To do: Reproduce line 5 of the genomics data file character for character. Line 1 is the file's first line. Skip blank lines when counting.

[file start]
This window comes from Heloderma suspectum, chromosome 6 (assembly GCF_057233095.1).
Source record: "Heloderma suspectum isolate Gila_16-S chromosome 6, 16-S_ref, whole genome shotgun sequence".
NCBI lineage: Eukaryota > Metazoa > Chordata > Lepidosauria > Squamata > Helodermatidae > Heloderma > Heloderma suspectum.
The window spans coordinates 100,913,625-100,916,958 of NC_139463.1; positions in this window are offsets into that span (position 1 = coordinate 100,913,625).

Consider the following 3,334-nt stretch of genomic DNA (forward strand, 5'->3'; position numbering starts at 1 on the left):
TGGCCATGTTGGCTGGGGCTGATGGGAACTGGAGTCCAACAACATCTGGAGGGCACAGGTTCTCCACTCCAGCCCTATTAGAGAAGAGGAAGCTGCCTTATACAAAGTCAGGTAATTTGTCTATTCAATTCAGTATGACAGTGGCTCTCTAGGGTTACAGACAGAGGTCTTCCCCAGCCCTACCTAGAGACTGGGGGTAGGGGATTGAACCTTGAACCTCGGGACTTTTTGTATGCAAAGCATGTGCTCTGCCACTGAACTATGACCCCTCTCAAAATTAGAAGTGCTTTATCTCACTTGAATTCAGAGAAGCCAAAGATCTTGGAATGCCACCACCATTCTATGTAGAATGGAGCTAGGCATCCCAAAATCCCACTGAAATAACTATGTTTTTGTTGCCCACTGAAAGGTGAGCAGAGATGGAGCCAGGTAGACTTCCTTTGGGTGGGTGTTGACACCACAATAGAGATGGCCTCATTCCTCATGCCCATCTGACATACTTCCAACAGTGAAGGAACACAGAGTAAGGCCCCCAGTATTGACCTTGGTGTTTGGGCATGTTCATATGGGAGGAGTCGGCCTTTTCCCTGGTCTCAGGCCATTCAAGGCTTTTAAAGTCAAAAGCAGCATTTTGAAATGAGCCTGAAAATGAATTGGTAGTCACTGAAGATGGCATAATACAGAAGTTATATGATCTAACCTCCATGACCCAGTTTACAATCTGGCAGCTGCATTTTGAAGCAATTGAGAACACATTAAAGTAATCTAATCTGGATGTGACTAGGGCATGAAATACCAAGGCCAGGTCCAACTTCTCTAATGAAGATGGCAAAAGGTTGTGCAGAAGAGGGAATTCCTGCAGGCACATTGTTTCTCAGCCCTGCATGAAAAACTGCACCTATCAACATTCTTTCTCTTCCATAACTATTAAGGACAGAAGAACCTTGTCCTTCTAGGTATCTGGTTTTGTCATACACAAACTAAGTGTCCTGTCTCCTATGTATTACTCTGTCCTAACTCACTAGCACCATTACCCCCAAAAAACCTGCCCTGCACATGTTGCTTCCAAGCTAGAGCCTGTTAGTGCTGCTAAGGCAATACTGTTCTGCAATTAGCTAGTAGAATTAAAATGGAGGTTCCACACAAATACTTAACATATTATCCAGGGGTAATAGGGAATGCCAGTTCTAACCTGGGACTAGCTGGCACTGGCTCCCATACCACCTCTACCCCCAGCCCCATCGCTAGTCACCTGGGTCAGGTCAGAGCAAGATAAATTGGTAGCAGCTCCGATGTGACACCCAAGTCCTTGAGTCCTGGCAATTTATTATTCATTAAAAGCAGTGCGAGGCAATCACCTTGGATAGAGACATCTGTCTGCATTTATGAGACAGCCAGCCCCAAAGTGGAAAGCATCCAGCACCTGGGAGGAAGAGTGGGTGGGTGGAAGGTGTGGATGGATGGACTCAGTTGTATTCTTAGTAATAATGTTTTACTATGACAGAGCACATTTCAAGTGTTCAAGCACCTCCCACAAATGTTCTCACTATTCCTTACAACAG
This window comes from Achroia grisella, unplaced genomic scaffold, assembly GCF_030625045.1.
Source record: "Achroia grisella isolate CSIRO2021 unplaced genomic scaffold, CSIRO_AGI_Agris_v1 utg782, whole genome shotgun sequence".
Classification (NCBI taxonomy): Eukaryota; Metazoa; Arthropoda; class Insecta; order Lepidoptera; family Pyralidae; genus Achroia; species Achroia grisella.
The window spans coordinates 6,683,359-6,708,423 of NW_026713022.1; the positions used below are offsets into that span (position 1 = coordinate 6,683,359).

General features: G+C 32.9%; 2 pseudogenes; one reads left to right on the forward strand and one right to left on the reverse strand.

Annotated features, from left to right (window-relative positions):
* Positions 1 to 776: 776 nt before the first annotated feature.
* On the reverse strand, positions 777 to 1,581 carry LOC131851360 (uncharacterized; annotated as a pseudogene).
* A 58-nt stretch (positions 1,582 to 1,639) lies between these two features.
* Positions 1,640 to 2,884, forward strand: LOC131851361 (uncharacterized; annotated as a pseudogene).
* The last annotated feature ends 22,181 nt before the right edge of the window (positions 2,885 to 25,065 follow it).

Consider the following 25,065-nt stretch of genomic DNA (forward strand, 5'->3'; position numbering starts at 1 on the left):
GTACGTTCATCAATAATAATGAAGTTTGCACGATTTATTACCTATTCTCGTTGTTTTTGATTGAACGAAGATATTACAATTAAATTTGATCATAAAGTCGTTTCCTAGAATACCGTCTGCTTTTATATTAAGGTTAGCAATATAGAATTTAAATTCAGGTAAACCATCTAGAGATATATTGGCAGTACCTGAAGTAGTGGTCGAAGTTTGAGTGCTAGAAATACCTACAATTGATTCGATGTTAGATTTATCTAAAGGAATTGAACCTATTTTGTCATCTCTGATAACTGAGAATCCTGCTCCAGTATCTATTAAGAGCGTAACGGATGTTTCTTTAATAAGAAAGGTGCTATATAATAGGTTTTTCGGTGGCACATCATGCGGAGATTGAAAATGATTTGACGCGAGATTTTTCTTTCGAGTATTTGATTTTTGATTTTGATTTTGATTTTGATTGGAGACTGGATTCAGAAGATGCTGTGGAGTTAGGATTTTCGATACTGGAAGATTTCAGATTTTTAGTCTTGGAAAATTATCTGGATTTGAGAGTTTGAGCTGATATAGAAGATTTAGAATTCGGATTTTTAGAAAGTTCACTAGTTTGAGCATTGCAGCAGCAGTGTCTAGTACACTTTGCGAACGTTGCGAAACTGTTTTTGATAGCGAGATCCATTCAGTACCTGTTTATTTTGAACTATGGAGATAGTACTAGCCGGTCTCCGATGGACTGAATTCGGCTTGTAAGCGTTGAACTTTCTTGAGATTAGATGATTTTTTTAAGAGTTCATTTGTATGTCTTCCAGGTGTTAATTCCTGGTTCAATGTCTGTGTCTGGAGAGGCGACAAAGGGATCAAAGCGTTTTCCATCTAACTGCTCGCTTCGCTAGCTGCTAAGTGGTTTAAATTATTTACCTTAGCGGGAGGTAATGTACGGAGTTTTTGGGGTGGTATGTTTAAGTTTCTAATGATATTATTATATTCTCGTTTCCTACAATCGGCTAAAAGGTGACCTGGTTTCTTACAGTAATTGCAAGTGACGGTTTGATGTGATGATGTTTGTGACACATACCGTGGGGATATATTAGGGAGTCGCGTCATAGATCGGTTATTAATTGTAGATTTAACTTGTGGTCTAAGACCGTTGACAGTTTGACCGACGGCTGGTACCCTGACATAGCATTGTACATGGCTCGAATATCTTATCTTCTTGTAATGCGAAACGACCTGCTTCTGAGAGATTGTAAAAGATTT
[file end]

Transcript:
Consider the following 3,334-nt stretch of genomic DNA (forward strand, 5'->3'; position numbering starts at 1 on the left):